The following are examples of environments in which parallel concurrent processing can run:

Cluster Environments

In a cluster environment, multiple computers, each representing a single node, share a common pool of disks. Typical cluster environments include IBM HACMP, VAX Cluster, or a cluster of Sequent servers.

With parallel concurrent processing in a cluster environment, a single ORACLE database resides in the common disk pool, while multiple instances of Oracle Parallel Server run simultaneously on multiple nodes in the cluster. Multiple concurrent managers are also distributed across the nodes in the cluster.

Massively Parallel Environments

In a massively parallel environment, multiple nodes are housed in a single computer. All nodes share access to a common pool of disks. The IBM SP/2, for example, is a massively parallel computer.

With parallel concurrent processing in a massively parallel environment, separate Oracle Parallel Server instances run simultaneously on multiple nodes, with multiple concurrent managers also distributed across nodes.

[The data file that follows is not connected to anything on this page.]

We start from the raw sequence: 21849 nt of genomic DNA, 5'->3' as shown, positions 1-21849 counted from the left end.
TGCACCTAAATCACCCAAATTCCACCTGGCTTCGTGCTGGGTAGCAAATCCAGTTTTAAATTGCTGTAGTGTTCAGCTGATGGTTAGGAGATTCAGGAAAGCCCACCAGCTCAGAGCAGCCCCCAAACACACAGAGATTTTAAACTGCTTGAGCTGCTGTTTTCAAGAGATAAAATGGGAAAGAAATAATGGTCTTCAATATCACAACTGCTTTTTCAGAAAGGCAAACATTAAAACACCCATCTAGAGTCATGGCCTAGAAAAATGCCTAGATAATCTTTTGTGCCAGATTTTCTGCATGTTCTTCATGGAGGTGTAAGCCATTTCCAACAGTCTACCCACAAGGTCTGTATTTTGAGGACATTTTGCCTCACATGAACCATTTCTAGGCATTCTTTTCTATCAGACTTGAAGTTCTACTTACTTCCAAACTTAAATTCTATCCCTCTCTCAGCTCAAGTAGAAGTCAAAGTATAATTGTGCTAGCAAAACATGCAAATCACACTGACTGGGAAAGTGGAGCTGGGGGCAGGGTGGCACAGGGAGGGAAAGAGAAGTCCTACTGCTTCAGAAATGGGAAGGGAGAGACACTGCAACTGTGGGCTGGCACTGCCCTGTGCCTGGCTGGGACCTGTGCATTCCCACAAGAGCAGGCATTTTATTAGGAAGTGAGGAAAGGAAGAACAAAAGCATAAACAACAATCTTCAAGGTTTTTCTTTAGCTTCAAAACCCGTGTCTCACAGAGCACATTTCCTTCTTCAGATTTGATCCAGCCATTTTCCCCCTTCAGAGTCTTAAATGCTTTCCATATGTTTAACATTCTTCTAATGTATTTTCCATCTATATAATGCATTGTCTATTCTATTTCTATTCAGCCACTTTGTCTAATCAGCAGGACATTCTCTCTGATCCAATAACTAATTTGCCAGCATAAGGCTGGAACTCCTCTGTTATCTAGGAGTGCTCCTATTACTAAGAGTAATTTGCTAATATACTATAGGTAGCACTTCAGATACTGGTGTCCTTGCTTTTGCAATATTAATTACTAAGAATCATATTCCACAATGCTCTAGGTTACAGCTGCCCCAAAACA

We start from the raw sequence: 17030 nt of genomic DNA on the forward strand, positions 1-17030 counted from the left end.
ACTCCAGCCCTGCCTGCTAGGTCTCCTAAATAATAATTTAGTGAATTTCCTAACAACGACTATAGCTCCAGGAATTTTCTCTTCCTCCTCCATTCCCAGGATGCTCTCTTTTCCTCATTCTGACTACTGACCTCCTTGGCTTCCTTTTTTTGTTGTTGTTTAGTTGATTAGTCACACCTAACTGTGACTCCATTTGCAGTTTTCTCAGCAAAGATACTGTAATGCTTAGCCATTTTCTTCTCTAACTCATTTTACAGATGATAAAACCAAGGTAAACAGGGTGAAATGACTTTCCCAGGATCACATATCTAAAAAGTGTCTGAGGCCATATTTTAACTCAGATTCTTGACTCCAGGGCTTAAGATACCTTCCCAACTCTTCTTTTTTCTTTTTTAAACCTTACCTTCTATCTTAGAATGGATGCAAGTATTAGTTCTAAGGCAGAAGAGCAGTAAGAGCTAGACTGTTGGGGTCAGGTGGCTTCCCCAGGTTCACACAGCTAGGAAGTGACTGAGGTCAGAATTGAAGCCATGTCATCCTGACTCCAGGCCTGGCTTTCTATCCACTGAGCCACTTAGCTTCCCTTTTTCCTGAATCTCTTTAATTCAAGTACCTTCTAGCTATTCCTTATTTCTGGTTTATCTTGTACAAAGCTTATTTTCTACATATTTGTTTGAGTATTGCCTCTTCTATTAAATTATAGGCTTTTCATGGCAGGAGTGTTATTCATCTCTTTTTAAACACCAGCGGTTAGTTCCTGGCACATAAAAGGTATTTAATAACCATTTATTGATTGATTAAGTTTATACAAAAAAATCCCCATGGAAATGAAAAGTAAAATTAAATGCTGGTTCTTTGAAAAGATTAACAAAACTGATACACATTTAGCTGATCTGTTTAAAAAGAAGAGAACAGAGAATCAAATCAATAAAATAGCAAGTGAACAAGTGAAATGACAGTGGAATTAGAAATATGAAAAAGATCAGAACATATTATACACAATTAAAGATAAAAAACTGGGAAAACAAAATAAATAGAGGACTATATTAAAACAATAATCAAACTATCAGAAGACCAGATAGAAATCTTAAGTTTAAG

Homogeneous Networked Environments

In homogeneous networked environments, multiple computers of the same type are connected via a local area network (LAN) to a single database server, or alternatively, to a cluster of database servers.

For example, a simple networked environment could consist of multiple Sun SPARCstations connected via a LAN to a single Sequent server. In a more complex networked environment, multiple Sun SPARCstations could connect to a cluster of Sequent servers.

With parallel concurrent processing in a homogeneous networked environment, concurrent managers run on multiple workstations. A single database server runs a single instance of ORACLE; or, a cluster of database servers runs multiple ORACLE instances using Oracle Parallel Server.